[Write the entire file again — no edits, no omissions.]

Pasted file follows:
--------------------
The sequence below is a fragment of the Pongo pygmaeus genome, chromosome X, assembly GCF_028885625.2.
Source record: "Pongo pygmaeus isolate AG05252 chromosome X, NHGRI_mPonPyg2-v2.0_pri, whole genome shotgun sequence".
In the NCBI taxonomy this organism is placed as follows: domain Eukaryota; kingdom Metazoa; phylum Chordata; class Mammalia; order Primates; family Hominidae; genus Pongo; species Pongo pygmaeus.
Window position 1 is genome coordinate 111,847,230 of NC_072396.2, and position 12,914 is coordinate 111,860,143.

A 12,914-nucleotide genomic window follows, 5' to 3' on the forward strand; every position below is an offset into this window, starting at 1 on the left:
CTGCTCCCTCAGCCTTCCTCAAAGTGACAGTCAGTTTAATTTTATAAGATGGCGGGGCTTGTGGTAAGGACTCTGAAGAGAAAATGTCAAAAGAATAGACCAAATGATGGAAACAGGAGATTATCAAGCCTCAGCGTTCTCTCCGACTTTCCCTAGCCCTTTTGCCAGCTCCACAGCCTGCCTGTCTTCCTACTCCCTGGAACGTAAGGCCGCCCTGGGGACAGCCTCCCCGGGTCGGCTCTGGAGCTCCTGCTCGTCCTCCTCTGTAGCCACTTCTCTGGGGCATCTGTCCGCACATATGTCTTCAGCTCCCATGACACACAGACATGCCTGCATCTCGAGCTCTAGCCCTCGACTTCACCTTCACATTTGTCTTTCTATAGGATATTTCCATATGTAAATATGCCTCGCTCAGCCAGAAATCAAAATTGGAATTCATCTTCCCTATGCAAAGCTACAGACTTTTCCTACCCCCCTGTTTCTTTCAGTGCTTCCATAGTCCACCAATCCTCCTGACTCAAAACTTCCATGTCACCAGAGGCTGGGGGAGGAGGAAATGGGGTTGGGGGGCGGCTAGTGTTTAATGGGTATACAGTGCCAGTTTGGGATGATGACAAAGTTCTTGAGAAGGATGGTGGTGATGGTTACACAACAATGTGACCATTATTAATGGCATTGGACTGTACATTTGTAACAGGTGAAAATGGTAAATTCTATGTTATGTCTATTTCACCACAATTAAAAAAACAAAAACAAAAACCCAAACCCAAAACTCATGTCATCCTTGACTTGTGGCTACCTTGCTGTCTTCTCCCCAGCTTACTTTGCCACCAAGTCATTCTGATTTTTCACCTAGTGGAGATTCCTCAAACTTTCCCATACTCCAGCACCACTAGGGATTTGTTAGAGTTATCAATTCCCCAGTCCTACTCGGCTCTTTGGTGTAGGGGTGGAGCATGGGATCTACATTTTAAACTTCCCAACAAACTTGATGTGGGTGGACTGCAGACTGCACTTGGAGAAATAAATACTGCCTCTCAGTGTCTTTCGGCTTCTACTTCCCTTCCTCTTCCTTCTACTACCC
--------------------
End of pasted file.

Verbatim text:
The sequence below is a fragment of the Pongo pygmaeus genome, chromosome X, assembly GCF_028885625.2.
Source record: "Pongo pygmaeus isolate AG05252 chromosome X, NHGRI_mPonPyg2-v2.0_pri, whole genome shotgun sequence".
In the NCBI taxonomy this organism is placed as follows: domain Eukaryota; kingdom Metazoa; phylum Chordata; class Mammalia; order Primates; family Hominidae; genus Pongo; species Pongo pygmaeus.
Window position 1 is genome coordinate 111,847,230 of NC_072396.2, and position 12,914 is coordinate 111,860,143.

A 12,914-nucleotide genomic window follows, 5' to 3' on the forward strand; every position below is an offset into this window, starting at 1 on the left:
CTGCTCCCTCAGCCTTCCTCAAAGTGACAGTCAGTTTAATTTTATAAGATGGCGGGGCTTGTGGTAAGGACTCTGAAGAGAAAATGTCAAAAGAATAGACCAAATGATGGAAACAGGAGATTATCAAGCCTCAGCGTTCTCTCCGACTTTCCCTAGCCCTTTTGCCAGCTCCACAGCCTGCCTGTCTTCCTACTCCCTGGAACGTAAGGCCGCCCTGGGGACAGCCTCCCCGGGTCGGCTCTGGAGCTCCTGCTCGTCCTCCTCTGTAGCCACTTCTCTGGGGCATCTGTCCGCACATATGTCTTCAGCTCCCATGACACACAGACATGCCTGCATCTCGAGCTCTAGCCCTCGACTTCACCTTCACATTTGTCTTTCTATAGGATATTTCCATATGTAAATATGCCTCGCTCAGCCAGAAATCAAAATTGGAATTCATCTTCCCTATGCAAAGCTACAGACTTTTCCTACCCCCCTGTTTCTTTCAGTGCTTCCATAGTCCACCAATCCTCCTGACTCAAAACTTCCATGTCACCAGAGGCTGGGGGAGGAGGAAATGGGGTTGGGGGGCGGCTAGTGTTTAATGGGTATACAGTGCCAGTTTGGGATGATGACAAAGTTCTTGAGAAGGATGGTGGTGATGGTTACACAACAATGTGACCATTATTAATGGCATTGGACTGTACATTTGTAACAGGTGAAAATGGTAAATTCTATGTTATGTCTATTTCACCACAATTAAAAAAACAAAAACAAAAACCCAAACCCAAAACTCATGTCATCCTTGACTTGTGGCTACCTTGCTGTCTTCTCCCCAGCTTACTTTGCCACCAAGTCATTCTGATTTTTCACCTAGTGGAGATTCCTCAAACTTTCCCATACTCCAGCACCACTAGGGATTTGTTAGAGTTATCAATTCCCCAGTCCTACTCGGCTCTTTGGTGTAGGGGTGGAGCATGGGATCTACATTTTAAACTTCCCAACAAACTTGATGTGGGTGGACTGCAGACTGCACTTGGAGAAATAAATACTGCCTCTCAGTGTCTTTCGGCTTCTACTTCCCTTCCTCTTCCTTCTACTACCC